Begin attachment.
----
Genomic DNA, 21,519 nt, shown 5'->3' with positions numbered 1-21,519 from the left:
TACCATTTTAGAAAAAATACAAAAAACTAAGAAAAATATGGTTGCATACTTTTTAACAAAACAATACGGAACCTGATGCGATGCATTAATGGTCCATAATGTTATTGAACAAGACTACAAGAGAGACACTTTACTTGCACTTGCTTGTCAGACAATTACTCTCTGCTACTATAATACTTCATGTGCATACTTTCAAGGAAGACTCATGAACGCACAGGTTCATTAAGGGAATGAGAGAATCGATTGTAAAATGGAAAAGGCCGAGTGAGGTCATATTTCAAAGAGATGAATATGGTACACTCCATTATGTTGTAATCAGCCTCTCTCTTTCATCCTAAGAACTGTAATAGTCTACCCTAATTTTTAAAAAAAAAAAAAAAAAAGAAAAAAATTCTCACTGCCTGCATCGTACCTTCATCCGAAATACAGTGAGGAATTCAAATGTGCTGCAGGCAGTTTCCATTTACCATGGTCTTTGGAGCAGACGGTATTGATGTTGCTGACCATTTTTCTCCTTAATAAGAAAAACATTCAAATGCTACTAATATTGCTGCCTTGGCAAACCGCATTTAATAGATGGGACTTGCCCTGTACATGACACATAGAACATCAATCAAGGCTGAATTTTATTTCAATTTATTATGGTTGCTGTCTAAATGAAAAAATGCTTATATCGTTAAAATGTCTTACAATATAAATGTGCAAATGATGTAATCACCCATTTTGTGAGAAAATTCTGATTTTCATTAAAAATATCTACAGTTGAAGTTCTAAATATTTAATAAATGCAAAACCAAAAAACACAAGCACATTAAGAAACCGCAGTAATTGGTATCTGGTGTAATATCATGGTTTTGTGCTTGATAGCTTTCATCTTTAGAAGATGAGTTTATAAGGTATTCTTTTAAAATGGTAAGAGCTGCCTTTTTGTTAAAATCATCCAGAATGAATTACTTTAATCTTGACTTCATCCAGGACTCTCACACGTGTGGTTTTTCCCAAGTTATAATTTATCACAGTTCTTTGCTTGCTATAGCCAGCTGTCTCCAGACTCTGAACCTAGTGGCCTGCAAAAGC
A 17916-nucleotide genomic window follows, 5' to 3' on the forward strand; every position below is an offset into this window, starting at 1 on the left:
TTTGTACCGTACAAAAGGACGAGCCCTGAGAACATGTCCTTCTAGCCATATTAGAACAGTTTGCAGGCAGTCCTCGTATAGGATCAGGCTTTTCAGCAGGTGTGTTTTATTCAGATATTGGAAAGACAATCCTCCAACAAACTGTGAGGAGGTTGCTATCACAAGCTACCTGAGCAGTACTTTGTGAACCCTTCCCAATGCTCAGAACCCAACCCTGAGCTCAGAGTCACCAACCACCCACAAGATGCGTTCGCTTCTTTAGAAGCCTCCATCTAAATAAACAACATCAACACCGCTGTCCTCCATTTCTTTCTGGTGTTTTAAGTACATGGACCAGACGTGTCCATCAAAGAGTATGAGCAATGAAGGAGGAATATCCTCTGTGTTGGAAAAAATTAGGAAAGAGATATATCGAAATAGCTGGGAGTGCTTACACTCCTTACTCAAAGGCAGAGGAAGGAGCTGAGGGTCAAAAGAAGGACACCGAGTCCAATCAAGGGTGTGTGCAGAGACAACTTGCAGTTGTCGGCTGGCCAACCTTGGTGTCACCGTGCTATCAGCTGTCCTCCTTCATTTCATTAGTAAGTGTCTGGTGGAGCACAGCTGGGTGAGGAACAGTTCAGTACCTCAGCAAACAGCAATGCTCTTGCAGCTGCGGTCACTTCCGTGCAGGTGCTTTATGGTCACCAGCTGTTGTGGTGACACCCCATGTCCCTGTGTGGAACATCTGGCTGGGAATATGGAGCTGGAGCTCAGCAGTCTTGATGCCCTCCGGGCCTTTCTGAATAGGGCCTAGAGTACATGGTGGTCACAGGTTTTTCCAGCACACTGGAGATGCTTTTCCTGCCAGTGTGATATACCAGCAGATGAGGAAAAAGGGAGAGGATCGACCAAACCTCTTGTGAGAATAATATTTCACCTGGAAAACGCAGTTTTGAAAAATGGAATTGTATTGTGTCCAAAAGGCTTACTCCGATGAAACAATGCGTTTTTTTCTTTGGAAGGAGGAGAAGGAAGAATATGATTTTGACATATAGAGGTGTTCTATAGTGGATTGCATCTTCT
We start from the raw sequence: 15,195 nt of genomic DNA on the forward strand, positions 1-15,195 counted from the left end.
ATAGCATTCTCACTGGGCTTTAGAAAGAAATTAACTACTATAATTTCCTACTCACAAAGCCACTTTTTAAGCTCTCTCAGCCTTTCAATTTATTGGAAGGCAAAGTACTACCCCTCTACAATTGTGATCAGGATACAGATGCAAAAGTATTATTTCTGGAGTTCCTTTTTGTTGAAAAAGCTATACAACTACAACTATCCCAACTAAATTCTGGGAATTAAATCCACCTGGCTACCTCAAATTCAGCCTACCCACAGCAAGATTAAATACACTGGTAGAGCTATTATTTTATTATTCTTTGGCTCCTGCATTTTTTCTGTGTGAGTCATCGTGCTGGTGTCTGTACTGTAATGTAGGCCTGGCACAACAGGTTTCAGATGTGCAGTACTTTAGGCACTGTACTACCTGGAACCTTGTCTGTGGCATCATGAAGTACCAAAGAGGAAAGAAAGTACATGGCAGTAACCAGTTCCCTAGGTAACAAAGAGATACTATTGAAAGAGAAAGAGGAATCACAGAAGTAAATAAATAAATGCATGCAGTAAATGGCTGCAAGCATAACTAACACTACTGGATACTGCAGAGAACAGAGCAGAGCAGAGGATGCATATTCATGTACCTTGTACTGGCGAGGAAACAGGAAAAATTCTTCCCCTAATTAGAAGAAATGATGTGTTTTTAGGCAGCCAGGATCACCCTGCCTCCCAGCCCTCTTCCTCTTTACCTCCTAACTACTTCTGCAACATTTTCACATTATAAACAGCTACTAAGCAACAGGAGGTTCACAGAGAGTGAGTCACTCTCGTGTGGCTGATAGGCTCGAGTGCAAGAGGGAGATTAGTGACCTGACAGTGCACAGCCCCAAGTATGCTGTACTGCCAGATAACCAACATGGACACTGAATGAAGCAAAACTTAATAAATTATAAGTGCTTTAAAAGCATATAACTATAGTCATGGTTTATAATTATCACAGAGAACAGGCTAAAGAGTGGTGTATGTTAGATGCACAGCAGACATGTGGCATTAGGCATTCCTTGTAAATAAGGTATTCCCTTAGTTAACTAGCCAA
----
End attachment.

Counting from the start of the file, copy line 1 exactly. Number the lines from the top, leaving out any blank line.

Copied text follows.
Genomic DNA, 21,519 nt, shown 5'->3' with positions numbered 1-21,519 from the left: